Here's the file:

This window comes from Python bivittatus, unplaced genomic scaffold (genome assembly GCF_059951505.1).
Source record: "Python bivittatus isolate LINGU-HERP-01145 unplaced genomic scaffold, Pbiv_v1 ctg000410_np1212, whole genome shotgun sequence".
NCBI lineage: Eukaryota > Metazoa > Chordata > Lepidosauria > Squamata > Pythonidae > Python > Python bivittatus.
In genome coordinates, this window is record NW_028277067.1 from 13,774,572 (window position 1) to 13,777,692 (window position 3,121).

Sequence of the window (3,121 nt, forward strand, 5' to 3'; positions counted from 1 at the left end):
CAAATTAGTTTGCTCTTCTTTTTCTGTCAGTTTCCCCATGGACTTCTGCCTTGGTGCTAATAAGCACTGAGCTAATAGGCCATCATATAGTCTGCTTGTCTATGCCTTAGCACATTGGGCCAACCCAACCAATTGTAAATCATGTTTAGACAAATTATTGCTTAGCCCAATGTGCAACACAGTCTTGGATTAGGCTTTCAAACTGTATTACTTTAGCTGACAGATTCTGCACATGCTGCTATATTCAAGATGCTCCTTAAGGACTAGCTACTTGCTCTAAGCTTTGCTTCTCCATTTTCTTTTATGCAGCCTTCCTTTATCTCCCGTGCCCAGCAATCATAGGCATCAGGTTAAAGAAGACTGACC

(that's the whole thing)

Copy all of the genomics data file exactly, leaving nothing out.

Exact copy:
This window comes from Python bivittatus, unplaced genomic scaffold (genome assembly GCF_059951505.1).
Source record: "Python bivittatus isolate LINGU-HERP-01145 unplaced genomic scaffold, Pbiv_v1 ctg000410_np1212, whole genome shotgun sequence".
NCBI lineage: Eukaryota > Metazoa > Chordata > Lepidosauria > Squamata > Pythonidae > Python > Python bivittatus.
In genome coordinates, this window is record NW_028277067.1 from 13,774,572 (window position 1) to 13,777,692 (window position 3,121).

Sequence of the window (3,121 nt, forward strand, 5' to 3'; positions counted from 1 at the left end):
CAAATTAGTTTGCTCTTCTTTTTCTGTCAGTTTCCCCATGGACTTCTGCCTTGGTGCTAATAAGCACTGAGCTAATAGGCCATCATATAGTCTGCTTGTCTATGCCTTAGCACATTGGGCCAACCCAACCAATTGTAAATCATGTTTAGACAAATTATTGCTTAGCCCAATGTGCAACACAGTCTTGGATTAGGCTTTCAAACTGTATTACTTTAGCTGACAGATTCTGCACATGCTGCTATATTCAAGATGCTCCTTAAGGACTAGCTACTTGCTCTAAGCTTTGCTTCTCCATTTTCTTTTATGCAGCCTTCCTTTATCTCCCGTGCCCAGCAATCATAGGCATCAGGTTAAAGAAGACTGACC